News is supposed to be dark and heavy, but I’m not feeling it today. For me, the breaking news is that Mexico City was just hit by an earthquake but it was fortunately a very small one, unlike some other quakes in recent memory. As the adrenaline induced by the seismic alarms fades, it is replaced by a euphoric gratitude for life that colors my stained-glass perspective. Read on for some lighthearted and ultimately unimportant coverage of the stories of the day.
Congressional Testimony Released, Politics Is Fun
Obligatory Trump story of the week: the U.S. Senate Judiciary Committee just released thousands of pages of testimony that sheds some light on the infamous meeting between Trump Jr. and a Kremlin lawyer two years back. As usual, the info coming out probably is not as damning as impeachment-hungry liberals think it is but a little more damning than collusion-denying conservatives say it is. For the rest of us, it’s a fun peak at how ridiculous politics usually is.
Trump Jr. told congress that he told his Russian contact he would love dirt on Clinton. In his defense, who wouldn’t love dirt on their opponent? On the other hand, he probably could have chosen his words more carefully. Maybe he should have watched the Godfather a couple times before getting into politics. You don’t say “I would love it if you gave me the skeletons in Hillary’s closet so I could beat her to death with them”, you say “I believe Hillary is a worthy and honorable opponent, it would be a shame if you told me something different.” Plausible deniability, man.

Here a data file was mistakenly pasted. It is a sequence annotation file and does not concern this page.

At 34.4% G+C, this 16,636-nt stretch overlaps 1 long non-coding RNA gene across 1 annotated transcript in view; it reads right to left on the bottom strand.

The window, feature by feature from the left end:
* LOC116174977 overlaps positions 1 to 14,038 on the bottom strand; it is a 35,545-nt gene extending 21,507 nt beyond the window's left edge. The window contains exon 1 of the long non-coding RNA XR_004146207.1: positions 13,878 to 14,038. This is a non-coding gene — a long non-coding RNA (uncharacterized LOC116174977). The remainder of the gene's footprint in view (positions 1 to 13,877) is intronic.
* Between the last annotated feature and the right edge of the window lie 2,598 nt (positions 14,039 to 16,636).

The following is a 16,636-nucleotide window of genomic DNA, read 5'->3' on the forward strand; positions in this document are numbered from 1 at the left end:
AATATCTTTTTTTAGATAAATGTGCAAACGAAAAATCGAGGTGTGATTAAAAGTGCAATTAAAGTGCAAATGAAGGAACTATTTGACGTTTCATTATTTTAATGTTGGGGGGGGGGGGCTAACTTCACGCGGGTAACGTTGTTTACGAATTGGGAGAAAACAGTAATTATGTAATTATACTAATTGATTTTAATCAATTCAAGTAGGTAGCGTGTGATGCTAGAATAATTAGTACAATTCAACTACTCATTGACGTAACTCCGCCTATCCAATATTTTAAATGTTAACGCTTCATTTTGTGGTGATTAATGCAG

The testimony also has other sources in the room confirming Jr.’s main defense: that the meeting was a failure since no useful information was shared. It’s an odd defense because the story is basically that they tried to collude with Russia but Russia let them down, so technically they’re innocent.
One of the most fun pieces of info is the sheet of notes Paul Manafort took during the meeting. They’re written in short-hand and could literally be interpreted to mean ANYTHING, so look forward to both sides coming up with elaborate Westworld-fan-theory-level explanations. My favorite lines are consecutive: “illici” followed by “active sponsors of the RNC”. Make from those what you will.
Finally, probably the only really important info: a lot of the information was collected by the investigation immediately after the meeting two years ago and only became known to the media today. Whichever team you’re rooting for, know that we’re seeing the game at a huge time delay compared to the principle players.
Internal Clock Is A Thing, Says Science
I’ve spent years tinkering with my daily schedule, trying to figure out what works best and what is easiest to follow. Lately I’ve been paying more attention to research on natural rhythms. I believe strongly in the power of habit, and for a long time I thought the key was simply doing the same thing at the same time every day. The actual timing, I thought, was arbitrary: whether you go to the gym at 7 in the morning or 7 at night, the habit will form if you’re consistent.